“Why don’t we try the old way of legislating in the Senate, the way our rules and customs encourage us to act? If this process ends in failure, which seems likely, then let’s return to regular order,” McCain said from the floor during a fiery speech.

Senate Minority Leader Charles SchumerCharles (Chuck) Ellis SchumerSinema says she would back Kennedy in race against Markey Democrats threaten to withhold defense votes over wall Pelosi: 'People are dying' because McConnell won't bring up gun legislation MORE (D-N.Y.), when asked about McCain’s call for regular order, joked, “I could have written the same speech. I just would have voted differently.”

Asked if Democrats had decided to vote against GOP amendments, a spokesman for Schumer declined to discuss the caucus’s strategy.

Democrats plan to try to keep the spotlight on the need to abandon the GOP bill and Republicans’ public indecision about what kind of healthcare bill they want to pass.

In an example highlighting the strategy, Sen. Joe DonnellyJoseph (Joe) Simon DonnellyLobbying world Trump nominees meet fiercest opposition from Warren, Sanders, Gillibrand GOP frets over nightmare scenario for Senate primaries MORE (D-Ind.) sought Wednesday to force the healthcare bill to be sent back to committee to have cuts to Medicaid removed. No Republican voted for the amendment.

Schumer predicted that the free-wheeling session would be harder for Republicans, despite the votes being used as potential 2018 fodder against Democrats.

“These votes frankly are a lot tougher for them than they are for us. They are squeezed in both directions. That’s why we have some degree of hope that they aren’t going to get this done,” he told reporters.

Democrats are signaling they expect to file hundreds of amendments. Sen. Jeff MerkleyJeffrey (Jeff) Alan MerkleyOvernight Health Care: Juul's lobbying efforts fall short as Trump moves to ban flavored e-cigarettes | Facebook removes fact check from anti-abortion video after criticism | Poll: Most Democrats want presidential candidate who would build on ObamaCare Overnight Energy: Democrats call for Ross to resign over report he threatened NOAA officials | Commerce denies report | Documents detail plan to decentralize BLM | Lawmakers demand answers on bee-killing pesticide Oregon Democrats push EPA to justify use of pesticide 'highly toxic' to bees MORE (D-Ore.) announced he had filed more than 100 amendments, while Murphy estimated that he had roughly 150 proposals — though he declined to detail what they included.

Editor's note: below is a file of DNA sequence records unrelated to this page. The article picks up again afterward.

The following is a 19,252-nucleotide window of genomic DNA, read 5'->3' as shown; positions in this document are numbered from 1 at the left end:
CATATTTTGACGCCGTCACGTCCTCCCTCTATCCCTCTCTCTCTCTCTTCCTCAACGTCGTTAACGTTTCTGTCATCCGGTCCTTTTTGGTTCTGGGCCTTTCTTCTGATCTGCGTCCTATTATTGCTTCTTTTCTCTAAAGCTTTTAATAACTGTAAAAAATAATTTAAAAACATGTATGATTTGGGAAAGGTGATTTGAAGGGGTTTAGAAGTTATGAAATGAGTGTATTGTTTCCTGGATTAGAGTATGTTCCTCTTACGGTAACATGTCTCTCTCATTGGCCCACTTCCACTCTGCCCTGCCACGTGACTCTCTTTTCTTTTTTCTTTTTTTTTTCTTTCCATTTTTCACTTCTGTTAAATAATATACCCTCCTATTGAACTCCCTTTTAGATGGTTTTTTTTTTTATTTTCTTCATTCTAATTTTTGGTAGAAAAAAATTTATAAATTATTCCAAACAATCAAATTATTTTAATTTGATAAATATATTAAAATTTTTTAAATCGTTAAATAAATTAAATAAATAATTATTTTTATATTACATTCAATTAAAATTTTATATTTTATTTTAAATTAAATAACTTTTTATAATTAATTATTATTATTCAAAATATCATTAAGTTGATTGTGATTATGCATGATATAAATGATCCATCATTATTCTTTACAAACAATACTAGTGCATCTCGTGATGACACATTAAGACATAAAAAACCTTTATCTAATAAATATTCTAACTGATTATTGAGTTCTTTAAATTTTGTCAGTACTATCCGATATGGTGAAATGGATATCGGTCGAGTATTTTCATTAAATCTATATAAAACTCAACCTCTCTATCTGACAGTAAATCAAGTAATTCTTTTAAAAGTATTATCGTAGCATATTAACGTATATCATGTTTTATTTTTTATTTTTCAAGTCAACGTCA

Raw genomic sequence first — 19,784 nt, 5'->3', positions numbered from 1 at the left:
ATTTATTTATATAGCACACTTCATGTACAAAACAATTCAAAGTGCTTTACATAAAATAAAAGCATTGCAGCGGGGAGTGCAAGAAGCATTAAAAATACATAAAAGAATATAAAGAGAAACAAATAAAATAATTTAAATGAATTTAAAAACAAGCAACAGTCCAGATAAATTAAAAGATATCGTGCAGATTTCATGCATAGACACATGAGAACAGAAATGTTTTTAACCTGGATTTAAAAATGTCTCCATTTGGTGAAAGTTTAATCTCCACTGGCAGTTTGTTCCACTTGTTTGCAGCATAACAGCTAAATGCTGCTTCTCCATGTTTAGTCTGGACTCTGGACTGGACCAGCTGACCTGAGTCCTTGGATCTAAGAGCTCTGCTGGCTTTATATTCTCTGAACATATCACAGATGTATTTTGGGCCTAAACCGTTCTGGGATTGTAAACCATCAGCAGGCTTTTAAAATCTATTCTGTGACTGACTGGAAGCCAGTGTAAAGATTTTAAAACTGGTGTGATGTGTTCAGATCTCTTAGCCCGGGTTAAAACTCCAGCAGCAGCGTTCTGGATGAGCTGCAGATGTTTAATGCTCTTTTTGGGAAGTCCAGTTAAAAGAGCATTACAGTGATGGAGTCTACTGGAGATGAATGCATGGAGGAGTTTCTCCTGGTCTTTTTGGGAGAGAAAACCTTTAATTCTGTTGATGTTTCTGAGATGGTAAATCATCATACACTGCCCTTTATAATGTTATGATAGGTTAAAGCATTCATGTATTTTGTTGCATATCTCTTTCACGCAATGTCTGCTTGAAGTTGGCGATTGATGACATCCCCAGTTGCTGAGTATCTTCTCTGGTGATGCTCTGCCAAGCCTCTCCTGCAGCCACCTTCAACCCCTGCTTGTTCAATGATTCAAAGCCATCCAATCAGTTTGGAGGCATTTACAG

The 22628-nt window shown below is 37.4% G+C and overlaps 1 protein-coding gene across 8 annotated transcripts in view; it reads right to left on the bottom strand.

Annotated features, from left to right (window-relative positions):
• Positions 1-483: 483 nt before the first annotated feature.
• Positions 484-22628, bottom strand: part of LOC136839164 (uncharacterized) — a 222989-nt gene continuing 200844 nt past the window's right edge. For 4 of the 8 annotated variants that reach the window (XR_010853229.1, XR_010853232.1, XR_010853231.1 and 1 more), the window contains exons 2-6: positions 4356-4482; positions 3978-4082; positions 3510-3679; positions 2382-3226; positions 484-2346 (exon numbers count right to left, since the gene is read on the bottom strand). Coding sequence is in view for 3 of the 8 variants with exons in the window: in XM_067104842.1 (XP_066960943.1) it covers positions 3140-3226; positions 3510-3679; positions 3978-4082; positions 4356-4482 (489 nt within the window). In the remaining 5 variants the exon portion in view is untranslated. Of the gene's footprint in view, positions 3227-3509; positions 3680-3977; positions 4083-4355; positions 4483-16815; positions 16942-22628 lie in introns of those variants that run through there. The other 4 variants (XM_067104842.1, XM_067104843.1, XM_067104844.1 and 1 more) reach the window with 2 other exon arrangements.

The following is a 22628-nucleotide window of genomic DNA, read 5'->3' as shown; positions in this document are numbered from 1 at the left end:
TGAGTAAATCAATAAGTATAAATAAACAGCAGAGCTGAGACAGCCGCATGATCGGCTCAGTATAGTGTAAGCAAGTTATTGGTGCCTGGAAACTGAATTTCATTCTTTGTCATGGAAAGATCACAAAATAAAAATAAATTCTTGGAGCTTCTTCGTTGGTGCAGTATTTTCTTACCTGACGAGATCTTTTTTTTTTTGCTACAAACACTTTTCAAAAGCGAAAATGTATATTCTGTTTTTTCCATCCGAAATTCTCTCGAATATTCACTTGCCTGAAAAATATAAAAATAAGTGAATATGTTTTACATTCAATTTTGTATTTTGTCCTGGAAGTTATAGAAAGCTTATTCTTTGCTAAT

Democrats could use the amendment process to try to force Republicans to go on the record about higher insurance costs for low-income individuals or those with pre-existing conditions.

Schumer signaled on Wednesday evening that Democrats could play hardball until Republicans reveal their healthcare strategy. 

“Democrats are not going to participate in this one-sided and broken process. Once the majority leader shows his hand, reveals what his bill will actually be, Democrats will use the opportunity to try and amend the bill,” he announced from the Senate floor. 

Democrats aren’t closing the door completely to supporting GOP proposals, though several conveyed skepticism that one amendment could significantly improve the Senate healthcare bill.

Sen. Joe ManchinJoseph (Joe) ManchinConservatives offer stark warning to Trump, GOP on background checks The Hill's 12:30 Report: House panel approves impeachment powers Cruz warns GOP support for expanded background checks could help elect Warren president MORE (D-W.Va.) said he was willing to support any amendment that helped West Virginia, but appeared frustrated by how Republicans were moving their healthcare bill.  

“Democratic, Republican — if it makes things better, I’ll support it,” he said. “[But] to do what [they] just did and have no clue where we’re going doesn’t make any sense to me.”

He added that he is continuing to talk with GOP Sen. Susan CollinsSusan Margaret CollinsHouse passes bill to begin scenic byways renaissance Senators say Trump open to expanding background checks Democrats threaten to withhold defense votes over wall MORE (Maine) and others about trying to find a path on a bipartisan healthcare proposal outside of the current framework, predicting that ultimately roughly a dozen senators would need to come up with a deal.

“There’s going to be some reasonable people that find a reasonable pathway forward,” Manchin said. “I think we’ve got a shell of a bill right now.”